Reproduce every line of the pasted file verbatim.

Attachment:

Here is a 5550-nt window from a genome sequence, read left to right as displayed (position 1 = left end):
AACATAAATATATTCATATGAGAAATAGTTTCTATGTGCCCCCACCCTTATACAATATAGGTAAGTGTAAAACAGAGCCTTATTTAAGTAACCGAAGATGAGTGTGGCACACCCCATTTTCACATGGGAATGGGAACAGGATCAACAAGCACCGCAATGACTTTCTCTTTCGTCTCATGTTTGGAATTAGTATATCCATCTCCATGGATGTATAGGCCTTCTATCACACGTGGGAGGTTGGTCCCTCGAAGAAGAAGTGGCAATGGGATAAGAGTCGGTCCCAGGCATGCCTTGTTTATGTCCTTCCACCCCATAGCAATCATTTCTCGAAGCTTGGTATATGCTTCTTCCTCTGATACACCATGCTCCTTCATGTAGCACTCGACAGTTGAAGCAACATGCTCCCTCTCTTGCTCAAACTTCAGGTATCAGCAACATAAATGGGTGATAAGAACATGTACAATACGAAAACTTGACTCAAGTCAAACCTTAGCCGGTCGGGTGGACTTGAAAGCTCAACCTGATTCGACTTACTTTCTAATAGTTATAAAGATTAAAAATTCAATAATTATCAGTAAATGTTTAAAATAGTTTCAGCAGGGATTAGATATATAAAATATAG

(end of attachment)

Here is a 5550-nt window from a genome sequence, read left to right as displayed (position 1 = left end):
AACATAAATATATTCATATGAGAAATAGTTTCTATGTGCCCCCACCCTTATACAATATAGGTAAGTGTAAAACAGAGCCTTATTTAAGTAACCGAAGATGAGTGTGGCACACCCCATTTTCACATGGGAATGGGAACAGGATCAACAAGCACCGCAATGACTTTCTCTTTCGTCTCATGTTTGGAATTAGTATATCCATCTCCATGGATGTATAGGCCTTCTATCACACGTGGGAGGTTGGTCCCTCGAAGAAGAAGTGGCAATGGGATAAGAGTCGGTCCCAGGCATGCCTTGTTTATGTCCTTCCACCCCATAGCAATCATTTCTCGAAGCTTGGTATATGCTTCTTCCTCTGATACACCATGCTCCTTCATGTAGCACTCGACAGTTGAAGCAACATGCTCCCTCTCTTGCTCAAACTTCAGGTATCAGCAACATAAATGGGTGATAAGAACATGTACAATACGAAAACTTGACTCAAGTCAAACCTTAGCCGGTCGGGTGGACTTGAAAGCTCAACCTGATTCGACTTACTTTCTAATAGTTATAAAGATTAAAAATTCAATAATTATCAGTAAATGTTTAAAATAGTTTCAGCAGGGATTAGATATATAAAATATAG